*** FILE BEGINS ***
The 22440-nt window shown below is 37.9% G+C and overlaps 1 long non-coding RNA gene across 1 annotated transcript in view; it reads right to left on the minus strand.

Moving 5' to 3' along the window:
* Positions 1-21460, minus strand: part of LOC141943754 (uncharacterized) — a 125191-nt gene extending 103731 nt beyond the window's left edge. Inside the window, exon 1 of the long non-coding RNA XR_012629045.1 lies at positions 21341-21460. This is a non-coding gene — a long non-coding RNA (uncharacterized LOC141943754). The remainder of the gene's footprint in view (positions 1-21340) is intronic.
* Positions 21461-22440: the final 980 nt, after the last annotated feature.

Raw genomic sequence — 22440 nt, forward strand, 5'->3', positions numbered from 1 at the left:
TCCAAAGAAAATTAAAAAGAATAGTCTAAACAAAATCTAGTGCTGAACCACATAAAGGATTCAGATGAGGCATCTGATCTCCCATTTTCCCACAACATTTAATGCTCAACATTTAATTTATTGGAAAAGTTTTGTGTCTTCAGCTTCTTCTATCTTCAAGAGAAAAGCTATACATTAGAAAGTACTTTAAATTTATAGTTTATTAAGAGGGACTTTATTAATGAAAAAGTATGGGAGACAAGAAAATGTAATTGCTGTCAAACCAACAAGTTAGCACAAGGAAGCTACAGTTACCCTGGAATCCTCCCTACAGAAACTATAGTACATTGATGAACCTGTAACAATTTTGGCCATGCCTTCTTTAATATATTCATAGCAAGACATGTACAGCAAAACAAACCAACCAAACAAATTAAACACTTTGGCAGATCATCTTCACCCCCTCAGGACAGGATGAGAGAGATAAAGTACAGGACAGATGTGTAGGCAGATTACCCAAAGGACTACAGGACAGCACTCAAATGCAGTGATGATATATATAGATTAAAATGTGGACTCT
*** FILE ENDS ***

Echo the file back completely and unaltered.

The 22440-nt window shown below is 37.9% G+C and overlaps 1 long non-coding RNA gene across 1 annotated transcript in view; it reads right to left on the minus strand.

Moving 5' to 3' along the window:
* Positions 1-21460, minus strand: part of LOC141943754 (uncharacterized) — a 125191-nt gene extending 103731 nt beyond the window's left edge. Inside the window, exon 1 of the long non-coding RNA XR_012629045.1 lies at positions 21341-21460. This is a non-coding gene — a long non-coding RNA (uncharacterized LOC141943754). The remainder of the gene's footprint in view (positions 1-21340) is intronic.
* Positions 21461-22440: the final 980 nt, after the last annotated feature.

Raw genomic sequence — 22440 nt, forward strand, 5'->3', positions numbered from 1 at the left:
TCCAAAGAAAATTAAAAAGAATAGTCTAAACAAAATCTAGTGCTGAACCACATAAAGGATTCAGATGAGGCATCTGATCTCCCATTTTCCCACAACATTTAATGCTCAACATTTAATTTATTGGAAAAGTTTTGTGTCTTCAGCTTCTTCTATCTTCAAGAGAAAAGCTATACATTAGAAAGTACTTTAAATTTATAGTTTATTAAGAGGGACTTTATTAATGAAAAAGTATGGGAGACAAGAAAATGTAATTGCTGTCAAACCAACAAGTTAGCACAAGGAAGCTACAGTTACCCTGGAATCCTCCCTACAGAAACTATAGTACATTGATGAACCTGTAACAATTTTGGCCATGCCTTCTTTAATATATTCATAGCAAGACATGTACAGCAAAACAAACCAACCAAACAAATTAAACACTTTGGCAGATCATCTTCACCCCCTCAGGACAGGATGAGAGAGATAAAGTACAGGACAGATGTGTAGGCAGATTACCCAAAGGACTACAGGACAGCACTCAAATGCAGTGATGATATATATAGATTAAAATGTGGACTCT